Wandering Thoughts archives


More signs of Oracle's view of Solaris

Well, that was fast. Back in ReadingSolarisTeaLeaves I wrote:

Any free version of Solaris 10 is now basically a sampler, much like Oracle has done with a personal use version of their database, and I wouldn't be surprised if the Solaris license was revised to reflect that in a while.

When I wrote this, I was thinking 'in six months or so'. In fact it was less than a month; as Ben Rockwood wrote recently, Solaris is no longer free to use. You can evaluate it for 90 days, but after that you need a paid-up support contract. It seems that Oracle's view of Solaris's future is getting clearer and clearer.

On the one hand, this doesn't directly affect us; the university has a long-standing general support agreement with Sun, so we're covered. On the other hand, this agreement is renewed on a year to year basis and who knows how much Oracle is going to want for it when renewal time comes around. It would be quite easy for Oracle to price support out of our reach; we can't afford 'enterprise production' costs and even prices like a thousand dollars a year per system would be gulp-inducing.

(It's possible that Oracle has already announced general Solaris support prices, but as usual it's not easy to find this thing on the revised Sun/Oracle website, so I have no idea. All I could find right now was a blurb on 'Oracle Premier Support', which doesn't exactly sound inexpensive.)

I'd like to think that Oracle wouldn't throw away easy money by pricing their support offerings out of our reach, but I'm not that naive. There are all sorts of reasons that Oracle might set quite high support prices, including discouraging small organizations from running Solaris because they cost too much to support in the long run. Also, various Oracle people have apparently said that they view Solaris as their high end offering and, well, high end offerings mean high end prices.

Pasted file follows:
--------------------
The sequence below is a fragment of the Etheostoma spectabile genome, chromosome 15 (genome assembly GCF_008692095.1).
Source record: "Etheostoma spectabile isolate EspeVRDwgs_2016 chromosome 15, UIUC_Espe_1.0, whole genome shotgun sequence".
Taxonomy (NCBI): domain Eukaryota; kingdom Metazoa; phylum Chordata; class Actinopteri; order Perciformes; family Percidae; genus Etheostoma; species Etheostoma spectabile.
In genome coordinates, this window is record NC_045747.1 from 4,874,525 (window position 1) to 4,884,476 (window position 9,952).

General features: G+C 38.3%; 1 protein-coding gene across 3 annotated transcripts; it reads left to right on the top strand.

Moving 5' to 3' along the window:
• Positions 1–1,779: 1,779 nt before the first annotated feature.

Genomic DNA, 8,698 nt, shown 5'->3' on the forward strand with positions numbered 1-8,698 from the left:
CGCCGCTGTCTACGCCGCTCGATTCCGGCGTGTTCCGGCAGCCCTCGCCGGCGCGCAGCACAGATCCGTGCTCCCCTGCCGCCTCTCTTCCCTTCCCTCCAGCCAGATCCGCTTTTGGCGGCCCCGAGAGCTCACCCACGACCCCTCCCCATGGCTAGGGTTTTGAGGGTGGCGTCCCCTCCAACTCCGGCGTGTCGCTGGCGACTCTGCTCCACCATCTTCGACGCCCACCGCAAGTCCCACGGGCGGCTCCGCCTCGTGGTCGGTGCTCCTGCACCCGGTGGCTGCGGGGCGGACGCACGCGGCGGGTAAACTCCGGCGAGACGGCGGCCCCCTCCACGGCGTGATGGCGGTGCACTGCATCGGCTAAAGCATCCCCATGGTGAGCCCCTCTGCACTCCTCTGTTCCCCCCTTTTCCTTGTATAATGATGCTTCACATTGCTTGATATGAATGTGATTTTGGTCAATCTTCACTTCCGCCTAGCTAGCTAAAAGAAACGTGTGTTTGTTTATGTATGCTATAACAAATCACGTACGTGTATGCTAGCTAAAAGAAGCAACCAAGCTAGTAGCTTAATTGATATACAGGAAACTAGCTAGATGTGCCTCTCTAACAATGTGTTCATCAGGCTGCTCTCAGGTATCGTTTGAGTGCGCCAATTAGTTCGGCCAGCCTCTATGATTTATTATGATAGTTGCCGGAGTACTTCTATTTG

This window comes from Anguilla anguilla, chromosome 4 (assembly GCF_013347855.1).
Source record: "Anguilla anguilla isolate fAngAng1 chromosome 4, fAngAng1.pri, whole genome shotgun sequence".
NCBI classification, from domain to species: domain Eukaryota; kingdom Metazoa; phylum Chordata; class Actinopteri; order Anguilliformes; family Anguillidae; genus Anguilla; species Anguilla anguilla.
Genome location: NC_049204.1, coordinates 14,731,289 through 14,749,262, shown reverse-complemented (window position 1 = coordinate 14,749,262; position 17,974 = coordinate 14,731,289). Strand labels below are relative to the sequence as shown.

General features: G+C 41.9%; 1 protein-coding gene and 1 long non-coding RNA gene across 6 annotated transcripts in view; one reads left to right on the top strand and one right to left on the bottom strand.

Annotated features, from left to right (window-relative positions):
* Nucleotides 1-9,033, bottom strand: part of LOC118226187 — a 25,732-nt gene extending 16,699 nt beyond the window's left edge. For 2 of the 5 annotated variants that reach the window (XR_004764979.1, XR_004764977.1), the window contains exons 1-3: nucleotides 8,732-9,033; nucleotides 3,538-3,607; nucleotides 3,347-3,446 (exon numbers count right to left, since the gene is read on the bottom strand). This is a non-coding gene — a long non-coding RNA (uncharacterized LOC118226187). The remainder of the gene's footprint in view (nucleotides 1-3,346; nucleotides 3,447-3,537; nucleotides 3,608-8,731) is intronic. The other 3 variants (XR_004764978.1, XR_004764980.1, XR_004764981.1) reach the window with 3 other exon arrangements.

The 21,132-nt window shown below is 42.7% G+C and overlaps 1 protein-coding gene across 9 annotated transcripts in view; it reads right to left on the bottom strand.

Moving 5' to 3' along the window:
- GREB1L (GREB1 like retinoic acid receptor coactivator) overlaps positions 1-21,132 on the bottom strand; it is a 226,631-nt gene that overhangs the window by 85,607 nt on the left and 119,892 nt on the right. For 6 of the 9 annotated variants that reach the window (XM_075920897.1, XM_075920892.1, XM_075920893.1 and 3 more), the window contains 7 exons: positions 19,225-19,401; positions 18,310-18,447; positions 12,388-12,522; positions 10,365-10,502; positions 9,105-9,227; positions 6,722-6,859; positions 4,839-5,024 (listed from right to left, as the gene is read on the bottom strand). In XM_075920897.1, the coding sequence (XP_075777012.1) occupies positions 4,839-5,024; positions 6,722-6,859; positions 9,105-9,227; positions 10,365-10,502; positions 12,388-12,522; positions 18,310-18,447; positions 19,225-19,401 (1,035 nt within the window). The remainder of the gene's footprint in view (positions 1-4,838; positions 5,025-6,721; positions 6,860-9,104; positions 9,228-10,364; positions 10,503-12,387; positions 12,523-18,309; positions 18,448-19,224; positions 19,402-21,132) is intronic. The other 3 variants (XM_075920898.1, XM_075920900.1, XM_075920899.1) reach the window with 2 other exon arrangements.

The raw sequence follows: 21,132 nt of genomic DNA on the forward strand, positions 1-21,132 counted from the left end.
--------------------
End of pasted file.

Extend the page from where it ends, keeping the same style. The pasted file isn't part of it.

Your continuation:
solaris/ReadingSolarisTeaLeavesII written at 23:50:39; Add Comment

My theory on why our worklogs work for us

I mentioned in the last entry that 'worklogs', email reports of what we've done on our systems, work for my current job here at the university but did not really work for my previous job, to the extent that we fell out of the habit of writing them. As it happens, I have some theories on why this happened; in fact, I think that there are two important contributing factors, one technical and one cultural.

The first is that we have an official search interface (and private on-web archive) of our worklogs. This makes them actively useful; they are not rarely consulted, essentially make-work history, they are live reference documentation that other people can and will actively use. This creates a strong cultural pressure to keep writing them.

(It also makes it easy to refer to previous worklog messages, since each has an archive URL, and in fact it's common for worklog messages to refer to previous ones for context or fuller explanation of procedures or whatever.)

The other reason is that worklogs are a communication method between members of the group and this communication is necessary because we are not siloed into little independent areas and projects; we all work on pretty much all areas of our systems. This is very definitely a cultural issue because my previous job wound up being relatively strongly siloed, where each person had their distinct speciality that only they worked on.

(My current job is culturally anti-silo, in fact, in that people actively try to become familiar with areas that others are working on and are uncomfortable with one person being, say, the email specialist. This doesn't mean that we always achieve perfect parity of knowledge and capabilities (and I'm not sure it's even possible), but we do try to make gestures that way.)

sysadmin/WhyWorklogsWorkForUs written at 02:00:43; Add Comment

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